I don’t think that that theory, even if it’s true for something like jam, applies to dating
I actually don’t see in my data any negative repercussions for people who meet partners online. In fact, people who meet their partners online are not more likely to break up – they don’t have more transitory relationships. There are online sites that cater to hookups, sure, but there are also online sites that cater to people looking for long-term relationships. What’s more, many people who meet in the online sites that cater to hookups end up in long-term relationships. This environment, mind you, is just like the one we see in the offline world.
There’s no obvious pattern by which people who meet online are worse off. And, conversely, online dating has real benefits. For people who have a hard time finding partners in their day-to-day, face-to-face life, the larger subset of potential partners online is a big advantage for them. For folks who are meeting people everyday-really younger people in their early twenties-online dating is relevant, but it really becomes a powerful force for people in thin dating markets.
It’s harder to feel alone when you’re 23, because everyone is a potential partner. But when you get to 40, most people your age are already settled down.
In a 2012 paper, I wrote about how among heterosexuals, the people who are most likely to use online dating are the middle-aged folks, because they’re the ones in the thinnest dating market
So it’s fair to say that the experience, at least from a bird’s-eye view, isn’t as different as we make it out to be? At the very least, it isn’t worse in the way many say?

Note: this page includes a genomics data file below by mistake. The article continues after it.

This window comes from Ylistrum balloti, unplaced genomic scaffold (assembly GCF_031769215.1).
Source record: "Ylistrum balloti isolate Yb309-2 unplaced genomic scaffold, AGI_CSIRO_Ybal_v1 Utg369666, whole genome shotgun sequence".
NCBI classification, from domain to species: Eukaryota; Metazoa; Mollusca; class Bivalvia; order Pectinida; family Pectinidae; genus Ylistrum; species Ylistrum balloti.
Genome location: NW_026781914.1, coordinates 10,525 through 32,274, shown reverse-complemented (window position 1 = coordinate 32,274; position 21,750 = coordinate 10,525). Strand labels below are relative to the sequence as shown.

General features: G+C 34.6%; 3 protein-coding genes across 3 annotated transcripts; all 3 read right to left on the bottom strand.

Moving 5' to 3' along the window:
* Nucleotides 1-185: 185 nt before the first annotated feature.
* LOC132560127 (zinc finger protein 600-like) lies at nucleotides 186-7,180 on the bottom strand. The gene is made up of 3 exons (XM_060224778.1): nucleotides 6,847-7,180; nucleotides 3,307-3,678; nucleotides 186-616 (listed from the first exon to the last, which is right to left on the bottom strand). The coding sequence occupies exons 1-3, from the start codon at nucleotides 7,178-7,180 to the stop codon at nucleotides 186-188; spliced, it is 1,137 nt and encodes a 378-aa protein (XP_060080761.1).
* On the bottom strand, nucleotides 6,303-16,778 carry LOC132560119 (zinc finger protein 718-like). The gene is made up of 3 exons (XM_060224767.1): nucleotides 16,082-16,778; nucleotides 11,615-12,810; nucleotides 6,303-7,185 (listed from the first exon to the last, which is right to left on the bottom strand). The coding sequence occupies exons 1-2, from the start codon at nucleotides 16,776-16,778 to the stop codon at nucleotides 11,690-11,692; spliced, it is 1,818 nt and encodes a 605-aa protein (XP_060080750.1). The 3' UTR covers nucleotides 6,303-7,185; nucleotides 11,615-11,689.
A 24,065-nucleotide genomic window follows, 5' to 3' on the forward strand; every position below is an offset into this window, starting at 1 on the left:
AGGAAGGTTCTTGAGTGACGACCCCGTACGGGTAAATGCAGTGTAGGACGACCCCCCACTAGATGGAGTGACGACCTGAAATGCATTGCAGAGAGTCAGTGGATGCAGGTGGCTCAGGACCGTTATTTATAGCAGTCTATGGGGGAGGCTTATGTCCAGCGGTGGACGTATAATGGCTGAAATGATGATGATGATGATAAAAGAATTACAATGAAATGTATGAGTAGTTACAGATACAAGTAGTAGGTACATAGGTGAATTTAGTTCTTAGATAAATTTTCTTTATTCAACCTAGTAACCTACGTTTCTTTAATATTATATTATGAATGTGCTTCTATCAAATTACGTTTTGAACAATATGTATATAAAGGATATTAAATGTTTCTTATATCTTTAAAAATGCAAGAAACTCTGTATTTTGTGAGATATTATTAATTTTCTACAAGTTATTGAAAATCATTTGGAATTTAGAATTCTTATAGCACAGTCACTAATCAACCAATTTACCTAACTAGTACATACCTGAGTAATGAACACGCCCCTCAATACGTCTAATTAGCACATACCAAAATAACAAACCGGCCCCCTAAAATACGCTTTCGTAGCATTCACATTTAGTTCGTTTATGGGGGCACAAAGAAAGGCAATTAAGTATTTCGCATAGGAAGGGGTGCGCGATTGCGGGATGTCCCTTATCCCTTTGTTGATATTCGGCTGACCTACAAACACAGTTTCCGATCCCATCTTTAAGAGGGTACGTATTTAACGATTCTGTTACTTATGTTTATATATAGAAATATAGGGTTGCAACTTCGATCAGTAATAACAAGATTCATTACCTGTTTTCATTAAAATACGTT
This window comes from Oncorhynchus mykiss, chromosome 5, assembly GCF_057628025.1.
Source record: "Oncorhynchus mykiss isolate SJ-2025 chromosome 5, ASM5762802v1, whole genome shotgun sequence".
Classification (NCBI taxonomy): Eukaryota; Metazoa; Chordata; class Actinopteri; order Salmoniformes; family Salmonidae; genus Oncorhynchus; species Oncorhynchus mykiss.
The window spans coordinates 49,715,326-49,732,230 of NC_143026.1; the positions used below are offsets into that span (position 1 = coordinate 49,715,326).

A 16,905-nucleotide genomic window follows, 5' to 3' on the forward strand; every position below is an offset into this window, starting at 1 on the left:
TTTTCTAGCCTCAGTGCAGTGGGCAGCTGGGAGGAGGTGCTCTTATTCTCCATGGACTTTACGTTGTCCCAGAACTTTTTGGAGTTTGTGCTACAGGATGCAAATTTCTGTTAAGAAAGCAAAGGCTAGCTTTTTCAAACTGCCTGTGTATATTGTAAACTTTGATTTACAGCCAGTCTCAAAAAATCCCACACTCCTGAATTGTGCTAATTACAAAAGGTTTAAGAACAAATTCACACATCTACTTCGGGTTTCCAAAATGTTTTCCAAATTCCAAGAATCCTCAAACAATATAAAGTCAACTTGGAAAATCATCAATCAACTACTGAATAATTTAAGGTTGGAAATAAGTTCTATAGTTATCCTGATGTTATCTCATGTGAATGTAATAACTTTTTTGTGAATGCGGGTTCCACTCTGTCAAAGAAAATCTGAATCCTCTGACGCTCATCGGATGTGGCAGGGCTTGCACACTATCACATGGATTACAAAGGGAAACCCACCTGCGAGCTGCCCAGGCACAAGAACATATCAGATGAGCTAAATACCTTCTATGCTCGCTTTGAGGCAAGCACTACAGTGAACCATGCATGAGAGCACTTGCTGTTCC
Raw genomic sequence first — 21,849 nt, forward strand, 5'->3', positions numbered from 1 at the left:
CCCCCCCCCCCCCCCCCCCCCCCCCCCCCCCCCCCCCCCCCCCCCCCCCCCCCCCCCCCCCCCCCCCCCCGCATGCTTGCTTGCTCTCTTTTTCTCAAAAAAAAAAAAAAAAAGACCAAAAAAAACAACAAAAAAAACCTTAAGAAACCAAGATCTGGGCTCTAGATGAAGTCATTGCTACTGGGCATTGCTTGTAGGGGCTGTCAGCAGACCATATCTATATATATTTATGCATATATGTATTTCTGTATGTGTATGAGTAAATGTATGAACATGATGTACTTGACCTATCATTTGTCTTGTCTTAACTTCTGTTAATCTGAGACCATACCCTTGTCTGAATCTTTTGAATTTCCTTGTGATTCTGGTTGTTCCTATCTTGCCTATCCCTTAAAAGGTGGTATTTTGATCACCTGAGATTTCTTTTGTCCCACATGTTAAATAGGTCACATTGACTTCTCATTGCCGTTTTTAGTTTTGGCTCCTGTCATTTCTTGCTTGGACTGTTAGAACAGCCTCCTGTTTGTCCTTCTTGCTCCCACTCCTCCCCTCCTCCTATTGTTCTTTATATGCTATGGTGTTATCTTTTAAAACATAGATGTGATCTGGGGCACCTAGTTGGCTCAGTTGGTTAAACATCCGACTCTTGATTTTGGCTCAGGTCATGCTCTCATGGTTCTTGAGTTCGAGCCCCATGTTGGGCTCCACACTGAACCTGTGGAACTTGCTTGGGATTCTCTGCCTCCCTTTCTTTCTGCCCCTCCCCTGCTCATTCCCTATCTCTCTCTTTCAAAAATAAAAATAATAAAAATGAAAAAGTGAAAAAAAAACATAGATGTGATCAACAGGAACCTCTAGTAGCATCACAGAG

Once you’re in a relationship with somebody, it doesn’t really matter how you met that other person
Look, there’s always a fear that comes with a new technology. The idea that the new technology is going to undervalue some really important social values is real and rampant. People have had that fear about the telephone and the automobile. They have even had it about things like washing machines. If people weren’t going to go to the laundromat to wash their clothes together, how would we spend time together? That was something people were legitimately concerned about. But now that we have washing machines – and know that people still talk to each other – it’s clear that that fear was overblown, that it was unnecessary.
I think the same fears are expressed a lot about the phone apps and Internet dating. The worry is that it’s going to make people more superficial. If you look at apps like Tinder and Grinder, they mostly function by allowing people to look at others’ pictures. The profiles, as many know, are very brief. It’s kind of superficial. But it’s superficial because we’re kind of superficial; it’s like that because humans are like that. Judging what someone else looks like first is not an attribute of technology, it’s an attribute of how we look at people. Dating, both modern and not, is a fairly superficial endeavor.
When you walk into a room, whether it’s a singles bar or a church, you’re making these same sorts of judgments, the same kind of subconscious evaluations. It’s not the technology that makes people superficial. How someone else looks is important to us – it always has been. The visual cortex of our brain has a very powerful hold on how we interact with the world around us. There’s nothing wrong or really new with prioritizing that.
One of the most interesting things you have found is that online dating, despite its reputation, actually seems to usher people toward marriage in a way real life dating doesn’t. Can you elaborate?